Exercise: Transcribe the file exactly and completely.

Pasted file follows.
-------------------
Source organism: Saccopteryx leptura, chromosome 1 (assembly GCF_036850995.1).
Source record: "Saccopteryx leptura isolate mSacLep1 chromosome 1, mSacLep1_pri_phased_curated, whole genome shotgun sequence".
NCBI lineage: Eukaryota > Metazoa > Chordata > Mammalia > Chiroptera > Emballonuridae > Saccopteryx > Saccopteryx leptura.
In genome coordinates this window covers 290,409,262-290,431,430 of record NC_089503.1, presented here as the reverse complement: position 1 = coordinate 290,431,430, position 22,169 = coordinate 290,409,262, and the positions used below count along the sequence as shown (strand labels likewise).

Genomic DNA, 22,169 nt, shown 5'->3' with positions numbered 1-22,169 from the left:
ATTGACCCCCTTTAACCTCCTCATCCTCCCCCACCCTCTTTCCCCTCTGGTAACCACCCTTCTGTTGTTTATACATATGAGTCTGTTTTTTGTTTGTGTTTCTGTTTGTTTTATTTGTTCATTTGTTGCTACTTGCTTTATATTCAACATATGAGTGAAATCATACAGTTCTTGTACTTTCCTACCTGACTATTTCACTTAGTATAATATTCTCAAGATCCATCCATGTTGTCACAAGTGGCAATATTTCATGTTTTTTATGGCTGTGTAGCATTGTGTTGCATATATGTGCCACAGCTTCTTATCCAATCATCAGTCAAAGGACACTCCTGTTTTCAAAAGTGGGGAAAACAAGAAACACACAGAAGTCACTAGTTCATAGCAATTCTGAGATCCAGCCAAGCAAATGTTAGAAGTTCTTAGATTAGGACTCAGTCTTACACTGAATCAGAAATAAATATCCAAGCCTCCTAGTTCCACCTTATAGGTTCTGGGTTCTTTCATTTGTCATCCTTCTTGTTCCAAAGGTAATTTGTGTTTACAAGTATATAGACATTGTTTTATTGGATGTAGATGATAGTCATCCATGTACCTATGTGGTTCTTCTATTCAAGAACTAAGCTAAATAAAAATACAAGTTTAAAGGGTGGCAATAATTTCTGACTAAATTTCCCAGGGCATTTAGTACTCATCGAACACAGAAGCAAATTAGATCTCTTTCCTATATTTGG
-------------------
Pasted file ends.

Source organism: Saccopteryx leptura, chromosome 1 (assembly GCF_036850995.1).
Source record: "Saccopteryx leptura isolate mSacLep1 chromosome 1, mSacLep1_pri_phased_curated, whole genome shotgun sequence".
NCBI lineage: Eukaryota > Metazoa > Chordata > Mammalia > Chiroptera > Emballonuridae > Saccopteryx > Saccopteryx leptura.
In genome coordinates this window covers 290,409,262-290,431,430 of record NC_089503.1, presented here as the reverse complement: position 1 = coordinate 290,431,430, position 22,169 = coordinate 290,409,262, and the positions used below count along the sequence as shown (strand labels likewise).

Genomic DNA, 22,169 nt, shown 5'->3' with positions numbered 1-22,169 from the left:
ATTGACCCCCTTTAACCTCCTCATCCTCCCCCACCCTCTTTCCCCTCTGGTAACCACCCTTCTGTTGTTTATACATATGAGTCTGTTTTTTGTTTGTGTTTCTGTTTGTTTTATTTGTTCATTTGTTGCTACTTGCTTTATATTCAACATATGAGTGAAATCATACAGTTCTTGTACTTTCCTACCTGACTATTTCACTTAGTATAATATTCTCAAGATCCATCCATGTTGTCACAAGTGGCAATATTTCATGTTTTTTATGGCTGTGTAGCATTGTGTTGCATATATGTGCCACAGCTTCTTATCCAATCATCAGTCAAAGGACACTCCTGTTTTCAAAAGTGGGGAAAACAAGAAACACACAGAAGTCACTAGTTCATAGCAATTCTGAGATCCAGCCAAGCAAATGTTAGAAGTTCTTAGATTAGGACTCAGTCTTACACTGAATCAGAAATAAATATCCAAGCCTCCTAGTTCCACCTTATAGGTTCTGGGTTCTTTCATTTGTCATCCTTCTTGTTCCAAAGGTAATTTGTGTTTACAAGTATATAGACATTGTTTTATTGGATGTAGATGATAGTCATCCATGTACCTATGTGGTTCTTCTATTCAAGAACTAAGCTAAATAAAAATACAAGTTTAAAGGGTGGCAATAATTTCTGACTAAATTTCCCAGGGCATTTAGTACTCATCGAACACAGAAGCAAATTAGATCTCTTTCCTATATTTGG